Dr. Harla Octarra (Atma Jaya Catholic University of Indonesia)
NEOS Issue 15, Volume 2, Fall 2023
Participatory research projects with young people1 often seek to empower them through knowledge and skills development to become independent actors who can advocate for themselves. However, they usually come with ethical complexities and potential risks that require careful navigation by lead investigators. This research article delves into the perils linked to young researchers exercising their discovered ‘power’ or rather ‘agency’ against ethical principles on a sensitive topic. Against this backdrop, the article advocates for (1) the necessity of providing ethical training to young participants, (2) maintaining ongoing follow-ups to recall the key issues, and (3) ensuring that the voices of young participants are actively integrated into the exploration of research ethics alongside adult researchers.
There is a growing body of literature on participatory research with children and young people concerning ethical considerations working with them (e.g. Abebe 2009; Hadfield-Hill et al. 2023; Loveridge et al. 2023). In spite of that, there persists a knowledge gap concerning the tensions arising from elevated levels of agency stemming from self-confidence gained through knowledge and skills training workshops (also referred to as ‘empowerment’ in this note), potentially leading to ethical dilemmas and breaches. Although it is not news that dilemmas and breaches may surface during dynamic research projects (Groundwater-Smith et al. 2014), there is a need to exchange experiences on how to address — or better prevent — those issues within the academic world (Loveridge et al. 2023).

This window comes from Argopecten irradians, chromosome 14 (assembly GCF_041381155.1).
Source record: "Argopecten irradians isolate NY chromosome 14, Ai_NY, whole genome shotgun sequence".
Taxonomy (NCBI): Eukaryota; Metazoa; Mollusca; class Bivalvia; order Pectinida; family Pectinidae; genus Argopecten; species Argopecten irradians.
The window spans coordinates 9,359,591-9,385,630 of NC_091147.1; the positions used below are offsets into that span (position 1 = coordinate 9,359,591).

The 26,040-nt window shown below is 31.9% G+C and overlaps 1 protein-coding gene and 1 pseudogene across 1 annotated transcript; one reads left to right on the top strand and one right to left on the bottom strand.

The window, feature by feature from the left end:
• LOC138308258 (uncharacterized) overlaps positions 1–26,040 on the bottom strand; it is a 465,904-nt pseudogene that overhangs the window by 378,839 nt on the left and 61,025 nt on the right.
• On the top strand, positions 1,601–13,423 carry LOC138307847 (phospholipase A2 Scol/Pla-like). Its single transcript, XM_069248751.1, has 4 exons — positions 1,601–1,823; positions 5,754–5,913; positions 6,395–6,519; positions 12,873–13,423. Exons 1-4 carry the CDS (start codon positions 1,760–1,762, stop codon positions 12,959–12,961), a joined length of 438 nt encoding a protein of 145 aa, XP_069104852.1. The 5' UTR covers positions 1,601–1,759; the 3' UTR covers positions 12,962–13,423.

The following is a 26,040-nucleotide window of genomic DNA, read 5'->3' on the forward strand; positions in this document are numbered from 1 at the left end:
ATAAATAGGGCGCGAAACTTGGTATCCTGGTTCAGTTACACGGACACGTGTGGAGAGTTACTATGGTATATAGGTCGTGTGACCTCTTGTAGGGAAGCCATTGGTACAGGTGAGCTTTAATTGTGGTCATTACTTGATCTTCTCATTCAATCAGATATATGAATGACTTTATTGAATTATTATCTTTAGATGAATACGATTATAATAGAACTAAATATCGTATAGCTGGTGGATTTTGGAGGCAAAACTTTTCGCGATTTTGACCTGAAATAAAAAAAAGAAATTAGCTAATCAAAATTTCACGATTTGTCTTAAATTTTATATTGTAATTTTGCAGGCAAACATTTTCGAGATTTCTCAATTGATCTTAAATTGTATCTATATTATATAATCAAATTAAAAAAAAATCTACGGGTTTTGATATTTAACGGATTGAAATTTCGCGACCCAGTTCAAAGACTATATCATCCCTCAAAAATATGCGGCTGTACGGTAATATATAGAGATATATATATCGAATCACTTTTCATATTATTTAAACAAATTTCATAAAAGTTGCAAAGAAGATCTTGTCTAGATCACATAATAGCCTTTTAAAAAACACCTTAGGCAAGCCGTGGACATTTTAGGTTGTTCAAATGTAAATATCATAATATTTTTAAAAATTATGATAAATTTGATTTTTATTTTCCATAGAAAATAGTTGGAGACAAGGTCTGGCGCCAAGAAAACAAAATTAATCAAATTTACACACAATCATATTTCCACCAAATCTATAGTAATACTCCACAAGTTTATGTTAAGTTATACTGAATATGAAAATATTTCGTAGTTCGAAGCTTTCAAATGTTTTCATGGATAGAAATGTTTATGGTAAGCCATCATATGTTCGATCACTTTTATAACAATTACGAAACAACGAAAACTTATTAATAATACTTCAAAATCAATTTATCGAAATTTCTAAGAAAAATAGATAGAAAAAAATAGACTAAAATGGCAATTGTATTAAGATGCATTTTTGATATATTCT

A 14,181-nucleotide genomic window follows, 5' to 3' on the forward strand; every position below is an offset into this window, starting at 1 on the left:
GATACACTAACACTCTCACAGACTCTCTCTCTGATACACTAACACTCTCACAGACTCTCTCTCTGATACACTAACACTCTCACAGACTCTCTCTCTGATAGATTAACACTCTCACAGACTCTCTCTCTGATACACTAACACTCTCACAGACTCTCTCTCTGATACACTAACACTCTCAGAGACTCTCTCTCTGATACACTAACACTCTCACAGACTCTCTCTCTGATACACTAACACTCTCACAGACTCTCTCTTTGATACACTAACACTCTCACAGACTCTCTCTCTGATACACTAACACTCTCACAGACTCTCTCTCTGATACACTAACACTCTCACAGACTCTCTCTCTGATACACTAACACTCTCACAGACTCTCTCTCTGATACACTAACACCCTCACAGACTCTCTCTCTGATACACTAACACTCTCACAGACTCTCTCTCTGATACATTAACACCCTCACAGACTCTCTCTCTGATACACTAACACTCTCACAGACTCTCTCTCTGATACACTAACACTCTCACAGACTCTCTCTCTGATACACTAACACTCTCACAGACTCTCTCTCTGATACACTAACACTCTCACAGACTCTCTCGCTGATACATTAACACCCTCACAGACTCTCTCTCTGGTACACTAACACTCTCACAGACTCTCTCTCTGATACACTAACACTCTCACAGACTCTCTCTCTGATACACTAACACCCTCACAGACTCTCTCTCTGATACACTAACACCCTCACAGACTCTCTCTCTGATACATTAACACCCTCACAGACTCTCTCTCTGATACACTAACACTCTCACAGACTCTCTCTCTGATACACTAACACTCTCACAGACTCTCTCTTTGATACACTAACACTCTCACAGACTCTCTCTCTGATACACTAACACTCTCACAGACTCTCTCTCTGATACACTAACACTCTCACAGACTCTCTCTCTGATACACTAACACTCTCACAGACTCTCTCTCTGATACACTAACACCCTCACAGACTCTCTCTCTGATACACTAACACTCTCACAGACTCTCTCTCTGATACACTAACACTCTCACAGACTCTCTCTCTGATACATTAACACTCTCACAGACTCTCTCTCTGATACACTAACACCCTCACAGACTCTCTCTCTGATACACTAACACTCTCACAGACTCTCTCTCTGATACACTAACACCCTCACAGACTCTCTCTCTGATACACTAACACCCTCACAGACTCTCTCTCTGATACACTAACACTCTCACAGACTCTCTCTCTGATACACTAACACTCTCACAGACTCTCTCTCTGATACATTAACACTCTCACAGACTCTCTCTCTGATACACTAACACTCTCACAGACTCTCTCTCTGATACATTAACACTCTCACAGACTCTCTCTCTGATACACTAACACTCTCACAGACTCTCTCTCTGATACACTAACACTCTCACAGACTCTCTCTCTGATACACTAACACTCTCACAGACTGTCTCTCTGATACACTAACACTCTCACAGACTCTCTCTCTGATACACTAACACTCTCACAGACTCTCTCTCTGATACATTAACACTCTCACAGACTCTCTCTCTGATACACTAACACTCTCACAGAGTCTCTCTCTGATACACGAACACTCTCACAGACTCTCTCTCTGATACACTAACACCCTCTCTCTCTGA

Based on her experiences, the author emphasizes the challenges of balancing the interests of the universities (i.e. the ethical committees), the project team, the co-investigator, and finally the young participants. This delicate act demands ongoing reflection, or rather the ability to critically and reflexively navigate situational ethics within research environments influenced by various factors, such as social, cultural, and political dynamics (Ahsan 2009). This includes the author’s relationship with the young participants (Canosa, Graham, and Wilson 2018).
This article, authored by a co-investigator of the international participatory art-based research project Mobile Arts for Peace (MAP),2 led by universities in the UK and Indonesia, offers insights into the author’s experiences in guiding young participants to conduct ethical, art-based research on their pressing issues of concern. The situation under discussion arose from the young participants’ proposal of addressing sexual abuse among adolescent girls in their community by creating a film to raise awareness among key stakeholders. To gather information for this mini-project, the young participants suggested conducting surveys on perceptions of community members concerning sexual abuse of adolescent girls and conducting interviews with young survivors with the assistance of a local project partner — a civil society organization that employs experienced care workers to support survivors of sexual abuse. This proposal underwent careful consideration and discussion within the international and national project teams, while also checking with the approval of ethics committees. Ultimately, the young participants could proceed with developing both survey and interview questions but had to avoid highly sensitive questions. Young survivors were also given the ability to drop out at any time without providing a reason and the assurance of aftercare support for the interviewees (if needed and desired). This approach was selected to ensure ethical and safeguarding measures for both parties, the young researchers and the interviewees, while allowing the project activities to progress (Bradbury-Jones 2014; Gordon 2020).